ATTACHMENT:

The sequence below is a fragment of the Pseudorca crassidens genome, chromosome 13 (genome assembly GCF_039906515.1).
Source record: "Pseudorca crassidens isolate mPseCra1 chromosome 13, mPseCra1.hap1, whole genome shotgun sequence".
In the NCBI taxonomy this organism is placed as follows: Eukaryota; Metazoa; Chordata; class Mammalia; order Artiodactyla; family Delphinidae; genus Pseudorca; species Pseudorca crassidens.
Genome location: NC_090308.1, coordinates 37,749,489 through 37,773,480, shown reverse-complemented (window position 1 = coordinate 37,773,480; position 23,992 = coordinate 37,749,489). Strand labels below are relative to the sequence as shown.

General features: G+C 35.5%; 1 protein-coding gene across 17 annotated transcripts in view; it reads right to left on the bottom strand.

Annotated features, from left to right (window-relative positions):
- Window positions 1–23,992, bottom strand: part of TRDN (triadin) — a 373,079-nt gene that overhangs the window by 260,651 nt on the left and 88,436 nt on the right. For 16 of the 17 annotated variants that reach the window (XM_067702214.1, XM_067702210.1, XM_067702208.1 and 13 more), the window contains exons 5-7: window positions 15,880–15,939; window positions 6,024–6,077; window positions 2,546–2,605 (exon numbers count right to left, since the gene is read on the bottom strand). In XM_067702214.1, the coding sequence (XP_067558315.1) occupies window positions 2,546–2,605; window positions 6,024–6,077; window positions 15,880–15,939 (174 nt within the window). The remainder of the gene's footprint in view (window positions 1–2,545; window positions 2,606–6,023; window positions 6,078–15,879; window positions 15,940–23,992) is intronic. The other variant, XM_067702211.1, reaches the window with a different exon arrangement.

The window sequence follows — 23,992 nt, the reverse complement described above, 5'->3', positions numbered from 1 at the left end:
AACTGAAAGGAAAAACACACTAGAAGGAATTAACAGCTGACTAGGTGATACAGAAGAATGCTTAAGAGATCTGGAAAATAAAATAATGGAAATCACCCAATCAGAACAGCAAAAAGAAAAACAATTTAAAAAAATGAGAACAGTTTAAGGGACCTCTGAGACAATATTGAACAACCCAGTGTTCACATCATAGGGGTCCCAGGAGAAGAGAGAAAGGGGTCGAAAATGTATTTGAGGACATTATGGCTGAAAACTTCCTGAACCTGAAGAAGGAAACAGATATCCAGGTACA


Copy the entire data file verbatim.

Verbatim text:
The sequence below is a fragment of the Pseudorca crassidens genome, chromosome 13 (genome assembly GCF_039906515.1).
Source record: "Pseudorca crassidens isolate mPseCra1 chromosome 13, mPseCra1.hap1, whole genome shotgun sequence".
In the NCBI taxonomy this organism is placed as follows: Eukaryota; Metazoa; Chordata; class Mammalia; order Artiodactyla; family Delphinidae; genus Pseudorca; species Pseudorca crassidens.
Genome location: NC_090308.1, coordinates 37,749,489 through 37,773,480, shown reverse-complemented (window position 1 = coordinate 37,773,480; position 23,992 = coordinate 37,749,489). Strand labels below are relative to the sequence as shown.

General features: G+C 35.5%; 1 protein-coding gene across 17 annotated transcripts in view; it reads right to left on the bottom strand.

Annotated features, from left to right (window-relative positions):
- Window positions 1–23,992, bottom strand: part of TRDN (triadin) — a 373,079-nt gene that overhangs the window by 260,651 nt on the left and 88,436 nt on the right. For 16 of the 17 annotated variants that reach the window (XM_067702214.1, XM_067702210.1, XM_067702208.1 and 13 more), the window contains exons 5-7: window positions 15,880–15,939; window positions 6,024–6,077; window positions 2,546–2,605 (exon numbers count right to left, since the gene is read on the bottom strand). In XM_067702214.1, the coding sequence (XP_067558315.1) occupies window positions 2,546–2,605; window positions 6,024–6,077; window positions 15,880–15,939 (174 nt within the window). The remainder of the gene's footprint in view (window positions 1–2,545; window positions 2,606–6,023; window positions 6,078–15,879; window positions 15,940–23,992) is intronic. The other variant, XM_067702211.1, reaches the window with a different exon arrangement.

The window sequence follows — 23,992 nt, the reverse complement described above, 5'->3', positions numbered from 1 at the left end:
AACTGAAAGGAAAAACACACTAGAAGGAATTAACAGCTGACTAGGTGATACAGAAGAATGCTTAAGAGATCTGGAAAATAAAATAATGGAAATCACCCAATCAGAACAGCAAAAAGAAAAACAATTTAAAAAAATGAGAACAGTTTAAGGGACCTCTGAGACAATATTGAACAACCCAGTGTTCACATCATAGGGGTCCCAGGAGAAGAGAGAAAGGGGTCGAAAATGTATTTGAGGACATTATGGCTGAAAACTTCCTGAACCTGAAGAAGGAAACAGATATCCAGGTACA